At the time of both accidents, plaintiff was attempting to enjoy a vacation trip to the Smokies with her husband and his son. She testified that when defendant's car struck the one in which she was riding, she went forward and twisted, her legs went numb, and she experienced pain in her back. She and her husband both stated that he helped her from the car. As she stood at the scene, the pain and numbness subsided. Defendant said he asked if everyone was all right and thought plaintiff said yes. Neither he nor the trooper who made out the accident report noticed anything unusual about Mrs. Robertson although her husband said she was walking around like an "old grandma." The Robertsons returned to their home in Dwight but started out again for the Smokies three days later because they were entitled to just one vacation a year and wanted to make the most of it. Plaintiff did not see a doctor in the interim but said she treated herself for the pain which she continued to experience. During the second collision, plaintiff said, she again experienced the same pain, but she was not thrown forward or twisted. Her husband corroborated her testimony that the impact in the second collision was not great. No one introduced any other evidence on the matter.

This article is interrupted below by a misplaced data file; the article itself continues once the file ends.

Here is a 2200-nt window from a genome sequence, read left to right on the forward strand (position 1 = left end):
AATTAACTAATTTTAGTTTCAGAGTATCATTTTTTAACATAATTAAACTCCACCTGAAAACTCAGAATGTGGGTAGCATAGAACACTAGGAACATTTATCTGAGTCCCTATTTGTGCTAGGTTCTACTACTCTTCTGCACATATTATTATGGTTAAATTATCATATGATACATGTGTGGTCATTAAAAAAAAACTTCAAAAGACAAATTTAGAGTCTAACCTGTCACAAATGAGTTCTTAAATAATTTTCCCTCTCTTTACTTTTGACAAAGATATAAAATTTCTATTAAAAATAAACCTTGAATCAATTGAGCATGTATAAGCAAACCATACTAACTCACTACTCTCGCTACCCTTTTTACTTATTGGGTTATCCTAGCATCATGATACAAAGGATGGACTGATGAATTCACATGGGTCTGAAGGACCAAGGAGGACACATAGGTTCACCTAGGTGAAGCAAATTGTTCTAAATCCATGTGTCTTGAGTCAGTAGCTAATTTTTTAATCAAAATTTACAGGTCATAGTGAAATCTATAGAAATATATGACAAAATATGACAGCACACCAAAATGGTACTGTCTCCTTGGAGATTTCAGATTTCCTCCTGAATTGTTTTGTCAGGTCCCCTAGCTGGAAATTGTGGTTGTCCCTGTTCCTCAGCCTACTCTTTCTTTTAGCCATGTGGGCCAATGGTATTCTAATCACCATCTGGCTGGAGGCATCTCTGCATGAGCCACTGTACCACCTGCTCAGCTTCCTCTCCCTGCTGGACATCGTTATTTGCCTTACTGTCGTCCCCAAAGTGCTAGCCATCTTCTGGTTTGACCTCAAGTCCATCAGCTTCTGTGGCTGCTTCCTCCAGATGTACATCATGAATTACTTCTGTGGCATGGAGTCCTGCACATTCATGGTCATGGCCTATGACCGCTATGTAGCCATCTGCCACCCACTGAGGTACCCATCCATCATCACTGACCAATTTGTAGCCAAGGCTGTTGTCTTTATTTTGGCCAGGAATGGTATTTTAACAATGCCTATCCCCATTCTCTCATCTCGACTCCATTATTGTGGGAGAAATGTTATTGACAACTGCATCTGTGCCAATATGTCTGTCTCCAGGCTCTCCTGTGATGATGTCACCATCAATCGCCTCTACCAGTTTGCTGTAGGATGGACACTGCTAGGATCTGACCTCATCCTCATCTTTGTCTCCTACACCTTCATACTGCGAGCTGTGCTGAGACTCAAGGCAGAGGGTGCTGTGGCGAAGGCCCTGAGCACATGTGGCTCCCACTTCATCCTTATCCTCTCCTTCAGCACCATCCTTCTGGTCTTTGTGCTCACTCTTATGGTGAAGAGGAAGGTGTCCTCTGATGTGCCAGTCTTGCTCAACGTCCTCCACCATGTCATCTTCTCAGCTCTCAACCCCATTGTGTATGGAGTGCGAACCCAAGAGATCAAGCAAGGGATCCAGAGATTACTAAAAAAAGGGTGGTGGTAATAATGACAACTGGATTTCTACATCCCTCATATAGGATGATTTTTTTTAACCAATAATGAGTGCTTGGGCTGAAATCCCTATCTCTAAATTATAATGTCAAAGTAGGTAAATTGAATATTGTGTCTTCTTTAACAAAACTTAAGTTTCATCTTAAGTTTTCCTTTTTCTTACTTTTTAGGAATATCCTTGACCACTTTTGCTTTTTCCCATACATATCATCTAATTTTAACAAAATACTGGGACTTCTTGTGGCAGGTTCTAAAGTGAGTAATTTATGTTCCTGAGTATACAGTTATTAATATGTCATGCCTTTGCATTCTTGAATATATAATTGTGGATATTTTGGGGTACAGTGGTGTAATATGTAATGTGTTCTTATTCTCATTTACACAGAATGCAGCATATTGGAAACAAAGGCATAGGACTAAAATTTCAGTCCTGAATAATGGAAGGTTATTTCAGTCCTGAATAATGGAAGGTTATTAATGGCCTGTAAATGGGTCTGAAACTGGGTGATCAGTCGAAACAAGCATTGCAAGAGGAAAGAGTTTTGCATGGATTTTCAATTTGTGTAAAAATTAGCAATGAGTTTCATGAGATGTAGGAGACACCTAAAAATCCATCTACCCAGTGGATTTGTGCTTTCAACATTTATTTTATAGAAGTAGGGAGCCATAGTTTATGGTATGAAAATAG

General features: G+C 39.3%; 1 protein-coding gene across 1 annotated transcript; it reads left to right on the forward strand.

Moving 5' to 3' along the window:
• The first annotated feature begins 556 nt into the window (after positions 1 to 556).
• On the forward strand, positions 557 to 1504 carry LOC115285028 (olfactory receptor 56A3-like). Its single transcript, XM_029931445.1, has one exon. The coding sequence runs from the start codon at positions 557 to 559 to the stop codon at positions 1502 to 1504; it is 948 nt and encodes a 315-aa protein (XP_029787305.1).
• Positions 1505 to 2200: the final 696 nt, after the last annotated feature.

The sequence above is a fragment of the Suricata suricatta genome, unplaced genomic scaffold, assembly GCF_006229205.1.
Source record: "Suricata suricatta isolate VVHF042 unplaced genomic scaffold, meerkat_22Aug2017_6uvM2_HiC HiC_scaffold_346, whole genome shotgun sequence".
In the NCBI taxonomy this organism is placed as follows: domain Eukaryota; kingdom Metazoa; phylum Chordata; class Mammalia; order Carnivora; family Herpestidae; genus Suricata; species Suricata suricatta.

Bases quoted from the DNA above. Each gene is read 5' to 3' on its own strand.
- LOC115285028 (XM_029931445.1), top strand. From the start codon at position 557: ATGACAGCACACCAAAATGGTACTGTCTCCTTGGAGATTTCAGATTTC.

The Robertsons returned to Dwight immediately after the second accident. Plaintiff experienced increasing difficulty with her back and legs. After about two weeks she sought professional medical assistance. For several months she went from doctor to doctor until, finally, she found one who properly diagnosed her problem and operated on her back. At trial, plaintiff said the injuries made it difficult or impossible to push objects, do housework, or baby sit and that she could not remain employed due to the auto injury and an unrelated heart problem. Her doctor testified that complete recovery was a matter of doubt. He also said that back injuries of the type she received typically cause sporadic pain and numbness which could flare up momentarily or for a longer period of time and then completely subside for weeks. This characterization of the effects of the injury could explain why no one observed anything unusual about plaintiff immediately after the accident and why she did not ask the trooper for medical assistance.